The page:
However, if there is one thing writing this post has taught me, it’s that I don’t always do things the same way. This being a shorter piece, I didn’t do as extensive an outline. I also found myself very motivated to write; much of my original writing wasn’t that bad, so I didn’t rewrite as much and instead focused more on tweaking, as I might do in the final stages of a large paper. Ultimately, however, if there is one constant across all of my writing, it is that I do revise, no matter how much or little. And when I don’t, I tend to wish I had. Once, I sent an email to a former teacher. Instead of revising, I convinced myself to trust in my own ability to write and understand grammar rules. Turns out, I had misplaced three commas and written “two” instead of “to.” I pride myself in being a very good writer and grammarian, but I know I would be nowhere without revision.

On Annotation

Recently, I have taken the time to reflect on annotation. I annotate a lot. Generally, it follows predictable patterns: red ink means I have written it on my own time, blue ink means I heard it from a teacher or classmate. I annotate more on informational writing than on fictional works, and more when reading on a computer than not. Obviously, I will still write in books, but as someone with notoriously bad handwriting who hated having to fit long rants in tiny margins, using computers to annotate is amazing. The note is always readable, and on some programs, I can leave notes in a separate comments section, so it doesn’t clutter the page.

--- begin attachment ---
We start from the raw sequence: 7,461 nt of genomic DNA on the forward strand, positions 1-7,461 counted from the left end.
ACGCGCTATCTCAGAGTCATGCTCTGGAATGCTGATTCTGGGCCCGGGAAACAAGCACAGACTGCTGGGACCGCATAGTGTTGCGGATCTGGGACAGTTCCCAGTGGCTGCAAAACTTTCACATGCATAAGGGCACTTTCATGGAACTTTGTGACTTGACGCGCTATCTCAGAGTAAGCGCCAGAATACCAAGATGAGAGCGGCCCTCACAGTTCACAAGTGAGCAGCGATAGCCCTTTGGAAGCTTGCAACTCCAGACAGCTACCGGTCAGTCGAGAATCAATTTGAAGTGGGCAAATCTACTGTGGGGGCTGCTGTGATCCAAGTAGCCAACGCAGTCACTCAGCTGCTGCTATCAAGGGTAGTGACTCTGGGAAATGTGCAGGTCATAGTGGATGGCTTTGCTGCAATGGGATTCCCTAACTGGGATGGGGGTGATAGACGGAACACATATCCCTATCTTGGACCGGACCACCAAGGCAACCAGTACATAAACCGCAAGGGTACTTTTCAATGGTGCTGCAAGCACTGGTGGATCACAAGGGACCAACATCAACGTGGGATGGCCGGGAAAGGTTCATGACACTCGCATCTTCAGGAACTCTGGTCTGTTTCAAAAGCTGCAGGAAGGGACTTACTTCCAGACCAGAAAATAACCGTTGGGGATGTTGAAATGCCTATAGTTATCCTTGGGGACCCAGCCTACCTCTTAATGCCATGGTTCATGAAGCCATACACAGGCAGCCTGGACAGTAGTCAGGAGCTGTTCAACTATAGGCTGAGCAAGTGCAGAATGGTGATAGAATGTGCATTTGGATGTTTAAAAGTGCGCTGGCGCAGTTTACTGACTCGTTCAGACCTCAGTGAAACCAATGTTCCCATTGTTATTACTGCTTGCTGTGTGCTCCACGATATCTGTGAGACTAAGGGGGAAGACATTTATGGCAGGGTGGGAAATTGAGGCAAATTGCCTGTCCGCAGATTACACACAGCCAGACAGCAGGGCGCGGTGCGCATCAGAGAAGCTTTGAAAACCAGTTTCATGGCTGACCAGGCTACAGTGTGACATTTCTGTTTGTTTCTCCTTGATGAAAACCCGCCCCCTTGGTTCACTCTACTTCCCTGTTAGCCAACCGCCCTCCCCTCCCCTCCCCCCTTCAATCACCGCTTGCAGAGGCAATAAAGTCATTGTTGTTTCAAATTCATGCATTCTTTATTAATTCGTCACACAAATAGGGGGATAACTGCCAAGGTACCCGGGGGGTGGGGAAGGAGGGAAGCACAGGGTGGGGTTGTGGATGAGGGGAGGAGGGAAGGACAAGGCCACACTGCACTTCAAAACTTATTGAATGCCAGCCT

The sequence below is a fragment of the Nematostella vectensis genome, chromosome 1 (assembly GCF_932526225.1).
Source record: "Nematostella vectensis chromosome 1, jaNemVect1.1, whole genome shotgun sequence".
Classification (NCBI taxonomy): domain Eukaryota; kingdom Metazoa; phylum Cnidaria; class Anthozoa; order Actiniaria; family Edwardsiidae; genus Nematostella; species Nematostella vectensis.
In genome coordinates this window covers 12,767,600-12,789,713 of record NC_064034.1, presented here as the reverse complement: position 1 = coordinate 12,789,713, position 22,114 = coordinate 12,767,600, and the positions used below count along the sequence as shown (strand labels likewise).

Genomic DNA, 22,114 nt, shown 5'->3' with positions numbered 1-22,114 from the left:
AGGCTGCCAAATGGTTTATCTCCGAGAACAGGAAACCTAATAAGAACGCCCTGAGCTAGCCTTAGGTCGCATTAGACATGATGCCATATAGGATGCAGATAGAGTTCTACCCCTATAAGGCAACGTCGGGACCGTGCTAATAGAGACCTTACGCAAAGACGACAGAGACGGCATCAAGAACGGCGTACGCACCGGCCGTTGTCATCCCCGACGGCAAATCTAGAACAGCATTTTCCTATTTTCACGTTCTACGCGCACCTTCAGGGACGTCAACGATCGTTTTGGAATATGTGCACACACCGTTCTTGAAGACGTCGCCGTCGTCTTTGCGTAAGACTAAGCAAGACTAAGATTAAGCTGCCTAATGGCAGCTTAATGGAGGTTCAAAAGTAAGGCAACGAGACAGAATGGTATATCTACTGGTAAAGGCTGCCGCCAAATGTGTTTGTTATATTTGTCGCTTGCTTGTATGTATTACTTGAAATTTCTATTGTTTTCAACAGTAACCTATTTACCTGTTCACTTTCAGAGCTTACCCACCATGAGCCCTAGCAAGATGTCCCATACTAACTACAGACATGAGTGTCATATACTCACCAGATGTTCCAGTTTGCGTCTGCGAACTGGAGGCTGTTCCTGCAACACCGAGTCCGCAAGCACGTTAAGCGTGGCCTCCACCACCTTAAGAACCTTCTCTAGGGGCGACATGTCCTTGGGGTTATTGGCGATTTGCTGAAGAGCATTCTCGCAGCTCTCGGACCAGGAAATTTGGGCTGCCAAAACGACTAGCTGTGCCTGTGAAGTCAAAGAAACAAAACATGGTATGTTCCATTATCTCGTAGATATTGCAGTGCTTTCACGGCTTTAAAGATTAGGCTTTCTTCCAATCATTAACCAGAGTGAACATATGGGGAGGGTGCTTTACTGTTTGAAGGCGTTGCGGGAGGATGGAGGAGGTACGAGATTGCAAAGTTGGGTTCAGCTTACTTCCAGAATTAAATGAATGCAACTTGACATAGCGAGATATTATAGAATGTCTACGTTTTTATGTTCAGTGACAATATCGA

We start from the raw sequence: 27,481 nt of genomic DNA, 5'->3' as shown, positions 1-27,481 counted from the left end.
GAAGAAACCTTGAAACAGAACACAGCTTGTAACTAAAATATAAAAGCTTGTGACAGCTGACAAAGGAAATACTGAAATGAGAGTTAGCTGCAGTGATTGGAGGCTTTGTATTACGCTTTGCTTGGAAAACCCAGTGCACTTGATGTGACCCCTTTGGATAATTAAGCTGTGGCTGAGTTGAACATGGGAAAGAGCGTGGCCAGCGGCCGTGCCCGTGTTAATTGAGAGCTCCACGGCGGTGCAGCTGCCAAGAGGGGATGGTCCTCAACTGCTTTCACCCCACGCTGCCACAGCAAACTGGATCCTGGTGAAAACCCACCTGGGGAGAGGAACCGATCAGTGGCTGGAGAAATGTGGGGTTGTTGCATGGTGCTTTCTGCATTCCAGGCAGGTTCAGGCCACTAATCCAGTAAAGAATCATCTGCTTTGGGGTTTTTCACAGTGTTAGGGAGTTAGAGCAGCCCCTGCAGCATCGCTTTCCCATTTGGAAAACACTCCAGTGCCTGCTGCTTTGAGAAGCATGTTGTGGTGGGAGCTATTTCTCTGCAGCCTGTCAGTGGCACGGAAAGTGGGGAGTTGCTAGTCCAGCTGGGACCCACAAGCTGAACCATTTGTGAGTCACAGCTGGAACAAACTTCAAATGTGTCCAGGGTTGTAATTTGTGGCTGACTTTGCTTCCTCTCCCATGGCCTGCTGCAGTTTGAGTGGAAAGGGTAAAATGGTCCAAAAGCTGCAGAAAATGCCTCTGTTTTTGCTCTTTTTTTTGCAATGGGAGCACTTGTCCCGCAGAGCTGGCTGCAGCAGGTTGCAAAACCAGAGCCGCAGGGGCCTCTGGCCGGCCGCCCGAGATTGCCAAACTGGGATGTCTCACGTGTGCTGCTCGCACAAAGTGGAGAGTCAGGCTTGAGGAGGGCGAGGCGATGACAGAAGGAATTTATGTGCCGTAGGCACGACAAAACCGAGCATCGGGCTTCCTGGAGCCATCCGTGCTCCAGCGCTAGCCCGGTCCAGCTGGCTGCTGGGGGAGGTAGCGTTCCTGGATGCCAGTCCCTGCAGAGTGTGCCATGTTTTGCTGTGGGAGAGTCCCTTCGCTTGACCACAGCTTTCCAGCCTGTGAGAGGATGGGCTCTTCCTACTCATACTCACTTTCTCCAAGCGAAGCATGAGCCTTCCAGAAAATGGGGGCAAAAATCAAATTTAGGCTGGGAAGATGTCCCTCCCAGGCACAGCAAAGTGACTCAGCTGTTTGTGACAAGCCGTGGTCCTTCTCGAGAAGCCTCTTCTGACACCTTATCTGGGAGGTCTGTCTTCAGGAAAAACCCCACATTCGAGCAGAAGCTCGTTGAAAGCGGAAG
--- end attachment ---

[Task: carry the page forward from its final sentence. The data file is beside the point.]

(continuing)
Although I understand how I annotate, what I don’t understand is why. It’s certainly not for anyone else to read; I get embarrassed when others read my annotations because they are often informal and about my personal views (I almost included a picture with this post of my annotations but felt too self-conscious and removed it). I often do it to help in my understanding of a work and to prove to myself that I am paying attention as I read; when I cannot annotate, I feel I absorb less of what I am reading.

But even that seems too official a reason for my annotation. What I write isn’t always intelligent. It’s often just inane commentary. Maybe I do it to entertain myself, like doodling. Either way, I know annotation is important to my reading process, and I’m grateful for the digitization of media for making it easier to annotate.